(19)
(11)EP 3 626 548 A1

(12)EUROPEAN PATENT APPLICATION

(43)Date of publication:
25.03.2020 Bulletin 2020/13

(21)Application number: 19197675.2

(22)Date of filing:  17.09.2019
(51)International Patent Classification (IPC): 
B60R 25/24(2013.01)
G07C 9/00(2020.01)
(84)Designated Contracting States:
AL AT BE BG CH CY CZ DE DK EE ES FI FR GB GR HR HU IE IS IT LI LT LU LV MC MK MT NL NO PL PT RO RS SE SI SK SM TR
Designated Extension States:
BA ME
Designated Validation States:
KH MA MD TN

(30)Priority: 18.09.2018 US 201862732984 P

(71)Applicant: Gogoro Inc.
Wanchai, Hong Kong (CN)

(72)Inventors:
  • WALL, Kenneth Edward
    Greer, SC South Carolina 29650 (US)
  • LAI, Ming-Hsiang
    333 Taoyuan City (TW)
  • HSU, Chun-Sheng
    333 Taoyuan City (TW)
  • CHEN, Ching
    333 Taoyuan City (TW)
  • WU, Jia-Yang
    333 Taoyuan City (TW)

(74)Representative: Viering, Jentschura & Partner mbB Patent- und Rechtsanwälte 
Am Brauhaus 8
01099 Dresden
01099 Dresden (DE)

  


(54)METHODS FOR LOCKING AND/OR UNLOCKING ELECTRIC VEHICLE AND ASSOCIATED APPARATUS


(57) The present disclosure relates to apparatus and methods for locking and/or unlocking a vehicle (101) based on a location of a mobile device (103, 105) associated with the vehicle (101). In one embodiment a processor (1013) in a vehicle (101) analyzes a position of a mobile device (103, 105) relative to the vehicle (101) and allows the vehicle (101) to be unlocked when the mobile device (103, 105) is determined to be approaching the vehicle (101).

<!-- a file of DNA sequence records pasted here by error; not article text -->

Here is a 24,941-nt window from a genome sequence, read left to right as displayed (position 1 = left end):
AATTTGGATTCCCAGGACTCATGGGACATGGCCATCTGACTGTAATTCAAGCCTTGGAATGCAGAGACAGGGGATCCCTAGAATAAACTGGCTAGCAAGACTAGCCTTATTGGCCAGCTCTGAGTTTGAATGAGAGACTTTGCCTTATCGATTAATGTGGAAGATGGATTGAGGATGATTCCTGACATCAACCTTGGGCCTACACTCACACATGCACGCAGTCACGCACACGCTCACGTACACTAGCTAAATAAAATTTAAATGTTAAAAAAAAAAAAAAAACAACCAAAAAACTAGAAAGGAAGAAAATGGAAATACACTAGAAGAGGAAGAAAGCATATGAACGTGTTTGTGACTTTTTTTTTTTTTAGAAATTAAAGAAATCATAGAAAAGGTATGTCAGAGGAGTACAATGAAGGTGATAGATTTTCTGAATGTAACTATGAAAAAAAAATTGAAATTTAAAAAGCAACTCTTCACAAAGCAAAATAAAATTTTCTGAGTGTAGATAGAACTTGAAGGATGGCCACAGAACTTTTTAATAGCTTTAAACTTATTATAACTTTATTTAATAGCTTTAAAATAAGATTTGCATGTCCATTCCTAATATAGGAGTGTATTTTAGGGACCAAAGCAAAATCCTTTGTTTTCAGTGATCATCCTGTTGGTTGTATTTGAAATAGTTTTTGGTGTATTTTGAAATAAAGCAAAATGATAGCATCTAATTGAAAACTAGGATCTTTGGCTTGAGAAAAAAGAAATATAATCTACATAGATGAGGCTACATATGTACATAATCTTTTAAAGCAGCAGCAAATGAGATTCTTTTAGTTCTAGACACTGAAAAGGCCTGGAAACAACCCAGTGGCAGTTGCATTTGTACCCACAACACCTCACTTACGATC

Description


[0001] The present technology is directed to systems and methods for locking and/or unlocking a vehicle. More particularly, the present technology is directed to systems and methods for locking and/or unlocking an electric vehicle based on the location of a movable object or a mobile device carried by a user.

[0002] Vehicle locking systems are used to prevent unauthorized users from accessing, operating, or stealing vehicles. Traditionally, users can lock or unlock vehicles by physical keys. However, under certain circumstances, it is not convenient for users to lock/unlock their vehicle by traditional keys. For example, a user's hands can be full and therefore cannot hold/handle/operate a traditional key. Therefore, it is advantageous to have an improved system to address this issue.

[0003] Embodiments of the disclosed technology will be described and explained through the use of the accompanying drawings.

Figure 1A is a schematic diagram illustrating a system in accordance with embodiments of the disclosed technology.

Figure 1B is a schematic diagram illustrating an unlocking process of a vehicle in accordance with embodiments of the disclosed technology.